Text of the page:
Updated: Feb 3, 2021
There are a myriad of needs presented to caregivers. Whether you’re the parent of young children, a partner caring for your spouse, an adult caring for your elderly parents, a home health aide, a teacher, firefighter, nurse, doctor, respiratory therapist, or one of many others always essential, you likely feel the weight of many demands upon you.
Supporting others is what you do, yet the many unexpected challenges of development, illness, disability, financial strain, the current pandemic, and an overall lack of time leave you drained, questioning your priorities and emotions. One common emotion is guilt. The nagging feeling that despite all you’re contributing it’s never enough. We’re often caught between the necessary considerations of caring for loved ones, balancing the demands of employment and home, and also taking care of ourselves.
Decision making can feel excruciating when filled with so many difficult choices. Doing our best sometimes feels as though it falls short. In reality, our best has limitations. We, and those we care for only function optimally if we have the necessary reserves and supports we need. A difficult truth to accept is the reality that we can’t do it all, all the time.
The concept of “finding” quiet gives us the false sense of security that it is something we’ll happen upon. However, finding something is more passive by nature. Consider the times you’ve found a quarter, a dollar, maybe even a five on the sidewalk. While this is a welcome surprise on the rare occasion it’s occurred, it was happenstance and required little effort other than simply walking by.
“Finding” occurs somewhat unconsciously, such as finding a chair when we bump into it at night. Conversely, the concept of looking is what happens when we actively seek something, develop awareness and actually see. The latter is powerful, tangible, and can become a mindset that allows us to gradually extinguish negative self talk, and provides direction. By taking a proactive stance that makes our needs visible, we can create quiet amongst life’s chaos with an active and sustainable plan for self care.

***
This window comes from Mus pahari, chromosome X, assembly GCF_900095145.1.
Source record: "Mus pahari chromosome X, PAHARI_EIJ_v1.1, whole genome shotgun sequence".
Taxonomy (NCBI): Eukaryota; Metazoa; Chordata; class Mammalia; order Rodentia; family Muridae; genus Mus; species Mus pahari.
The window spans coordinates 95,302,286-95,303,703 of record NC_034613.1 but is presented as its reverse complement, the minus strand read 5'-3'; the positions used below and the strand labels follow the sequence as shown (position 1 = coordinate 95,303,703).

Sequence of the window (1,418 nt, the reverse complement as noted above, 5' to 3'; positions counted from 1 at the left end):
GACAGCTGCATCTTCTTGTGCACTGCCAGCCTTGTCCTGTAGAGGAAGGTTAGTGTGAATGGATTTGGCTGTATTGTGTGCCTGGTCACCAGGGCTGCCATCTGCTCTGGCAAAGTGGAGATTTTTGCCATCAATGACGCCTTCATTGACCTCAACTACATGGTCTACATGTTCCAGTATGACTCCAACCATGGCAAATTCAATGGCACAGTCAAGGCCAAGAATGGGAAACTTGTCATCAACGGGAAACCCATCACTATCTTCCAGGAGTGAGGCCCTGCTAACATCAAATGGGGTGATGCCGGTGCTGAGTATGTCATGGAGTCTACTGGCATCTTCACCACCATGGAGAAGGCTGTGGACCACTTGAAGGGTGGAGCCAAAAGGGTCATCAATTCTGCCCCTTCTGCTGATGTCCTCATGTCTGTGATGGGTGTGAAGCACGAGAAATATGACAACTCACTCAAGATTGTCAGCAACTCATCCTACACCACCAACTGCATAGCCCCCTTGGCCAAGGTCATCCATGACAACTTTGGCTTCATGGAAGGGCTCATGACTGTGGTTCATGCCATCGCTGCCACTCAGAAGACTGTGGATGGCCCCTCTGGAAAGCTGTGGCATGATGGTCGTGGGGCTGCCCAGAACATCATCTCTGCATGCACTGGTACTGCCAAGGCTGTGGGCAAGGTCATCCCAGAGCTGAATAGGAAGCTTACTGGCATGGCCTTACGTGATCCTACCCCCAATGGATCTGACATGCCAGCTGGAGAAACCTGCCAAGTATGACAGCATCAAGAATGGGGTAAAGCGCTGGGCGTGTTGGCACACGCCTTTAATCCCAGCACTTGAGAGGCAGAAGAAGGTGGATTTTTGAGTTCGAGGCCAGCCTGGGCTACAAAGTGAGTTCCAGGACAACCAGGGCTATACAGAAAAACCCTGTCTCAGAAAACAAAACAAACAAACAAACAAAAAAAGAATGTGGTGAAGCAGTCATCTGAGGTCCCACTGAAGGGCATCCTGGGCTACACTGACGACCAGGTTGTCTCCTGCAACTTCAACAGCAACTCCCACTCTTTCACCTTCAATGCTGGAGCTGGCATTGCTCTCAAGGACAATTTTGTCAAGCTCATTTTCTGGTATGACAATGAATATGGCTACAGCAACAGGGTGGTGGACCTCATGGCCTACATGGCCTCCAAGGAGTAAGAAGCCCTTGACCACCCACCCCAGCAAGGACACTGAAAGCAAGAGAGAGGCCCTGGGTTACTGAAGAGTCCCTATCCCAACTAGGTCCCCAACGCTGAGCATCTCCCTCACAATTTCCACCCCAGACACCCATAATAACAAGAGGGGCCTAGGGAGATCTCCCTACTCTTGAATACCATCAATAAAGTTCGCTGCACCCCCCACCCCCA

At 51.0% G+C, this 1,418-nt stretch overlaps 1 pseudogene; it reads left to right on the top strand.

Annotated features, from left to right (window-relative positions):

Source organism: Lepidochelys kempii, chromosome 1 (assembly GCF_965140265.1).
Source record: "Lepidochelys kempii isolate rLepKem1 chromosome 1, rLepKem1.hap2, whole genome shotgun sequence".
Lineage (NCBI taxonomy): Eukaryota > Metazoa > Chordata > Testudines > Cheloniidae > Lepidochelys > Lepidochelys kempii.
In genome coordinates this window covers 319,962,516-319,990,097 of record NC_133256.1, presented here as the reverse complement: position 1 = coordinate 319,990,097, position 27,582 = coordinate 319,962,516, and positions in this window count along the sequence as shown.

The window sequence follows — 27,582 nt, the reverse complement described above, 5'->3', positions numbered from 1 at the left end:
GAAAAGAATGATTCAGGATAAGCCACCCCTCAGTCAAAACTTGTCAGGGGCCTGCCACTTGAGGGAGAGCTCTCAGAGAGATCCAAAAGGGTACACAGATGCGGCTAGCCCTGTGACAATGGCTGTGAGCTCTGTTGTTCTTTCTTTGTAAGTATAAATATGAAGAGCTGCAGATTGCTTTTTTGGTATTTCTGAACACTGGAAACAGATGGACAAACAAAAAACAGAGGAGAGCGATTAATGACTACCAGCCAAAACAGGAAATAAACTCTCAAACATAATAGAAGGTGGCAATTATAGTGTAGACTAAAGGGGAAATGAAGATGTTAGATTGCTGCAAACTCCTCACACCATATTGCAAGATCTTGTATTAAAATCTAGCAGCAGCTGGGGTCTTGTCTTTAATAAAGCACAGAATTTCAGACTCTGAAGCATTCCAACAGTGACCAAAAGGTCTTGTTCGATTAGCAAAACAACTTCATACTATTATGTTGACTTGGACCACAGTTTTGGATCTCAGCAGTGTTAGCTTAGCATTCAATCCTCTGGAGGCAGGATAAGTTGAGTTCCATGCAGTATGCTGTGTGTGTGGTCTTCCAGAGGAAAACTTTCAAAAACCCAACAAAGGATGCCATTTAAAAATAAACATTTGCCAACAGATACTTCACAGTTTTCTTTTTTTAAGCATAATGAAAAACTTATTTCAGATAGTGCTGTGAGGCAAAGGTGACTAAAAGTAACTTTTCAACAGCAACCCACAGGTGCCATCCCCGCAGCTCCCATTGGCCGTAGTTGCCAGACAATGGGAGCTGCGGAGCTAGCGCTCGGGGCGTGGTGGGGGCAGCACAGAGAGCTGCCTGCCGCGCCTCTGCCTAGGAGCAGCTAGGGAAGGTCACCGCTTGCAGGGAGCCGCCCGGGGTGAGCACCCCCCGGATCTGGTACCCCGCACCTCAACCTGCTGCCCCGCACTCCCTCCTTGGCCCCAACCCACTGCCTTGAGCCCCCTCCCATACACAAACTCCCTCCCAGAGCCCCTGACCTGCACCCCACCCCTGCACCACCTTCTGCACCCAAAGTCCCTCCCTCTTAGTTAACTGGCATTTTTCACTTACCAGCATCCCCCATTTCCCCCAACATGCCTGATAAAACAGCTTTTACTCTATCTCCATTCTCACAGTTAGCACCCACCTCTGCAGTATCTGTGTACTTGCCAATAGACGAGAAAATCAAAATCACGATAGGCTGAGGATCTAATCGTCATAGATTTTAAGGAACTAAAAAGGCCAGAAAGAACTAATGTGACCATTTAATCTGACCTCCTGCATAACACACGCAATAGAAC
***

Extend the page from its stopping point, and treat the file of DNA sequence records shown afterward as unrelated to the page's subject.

Taking ownership of our needs allows us to acknowledge ourselves and create necessary outcomes versus waiting for something to possibly...maybe...hopefully happen. When we turn our energy towards identifying solutions, we create what works.
This may mean creating at least one behavior you do consistently that preserves opportunities for calm, ie. walking before dinner, journaling positive affirmations, setting weekly goals. It might include claiming a quiet room to meditate, pray…escape, waking up earlier for a few coveted moments alone before your shift begins, before the kids wake, before preparing specialized meals…before being present to support your loved one. The list of potential to do’s is endless, as such we need to be reminded of our limits, the value for supports, and the need to create our own experience of quiet.
Make Time For Healing,